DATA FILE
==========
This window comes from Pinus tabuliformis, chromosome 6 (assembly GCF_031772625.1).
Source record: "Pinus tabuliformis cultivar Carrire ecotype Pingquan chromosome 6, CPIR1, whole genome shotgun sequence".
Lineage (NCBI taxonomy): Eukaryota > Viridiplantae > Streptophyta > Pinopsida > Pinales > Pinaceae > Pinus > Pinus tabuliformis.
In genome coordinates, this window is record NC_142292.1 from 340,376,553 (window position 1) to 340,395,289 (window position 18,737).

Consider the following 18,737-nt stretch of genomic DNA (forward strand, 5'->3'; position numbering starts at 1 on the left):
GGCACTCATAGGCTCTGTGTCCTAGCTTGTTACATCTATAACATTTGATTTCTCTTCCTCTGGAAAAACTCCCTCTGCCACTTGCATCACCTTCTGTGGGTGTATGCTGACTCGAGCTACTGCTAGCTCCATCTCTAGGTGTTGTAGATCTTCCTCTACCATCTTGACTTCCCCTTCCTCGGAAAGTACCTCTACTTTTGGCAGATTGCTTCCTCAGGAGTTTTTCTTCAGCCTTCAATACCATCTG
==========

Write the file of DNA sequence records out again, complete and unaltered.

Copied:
This window comes from Pinus tabuliformis, chromosome 6 (assembly GCF_031772625.1).
Source record: "Pinus tabuliformis cultivar Carrire ecotype Pingquan chromosome 6, CPIR1, whole genome shotgun sequence".
Lineage (NCBI taxonomy): Eukaryota > Viridiplantae > Streptophyta > Pinopsida > Pinales > Pinaceae > Pinus > Pinus tabuliformis.
In genome coordinates, this window is record NC_142292.1 from 340,376,553 (window position 1) to 340,395,289 (window position 18,737).

Consider the following 18,737-nt stretch of genomic DNA (forward strand, 5'->3'; position numbering starts at 1 on the left):
GGCACTCATAGGCTCTGTGTCCTAGCTTGTTACATCTATAACATTTGATTTCTCTTCCTCTGGAAAAACTCCCTCTGCCACTTGCATCACCTTCTGTGGGTGTATGCTGACTCGAGCTACTGCTAGCTCCATCTCTAGGTGTTGTAGATCTTCCTCTACCATCTTGACTTCCCCTTCCTCGGAAAGTACCTCTACTTTTGGCAGATTGCTTCCTCAGGAGTTTTTCTTCAGCCTTCAATACCATCTG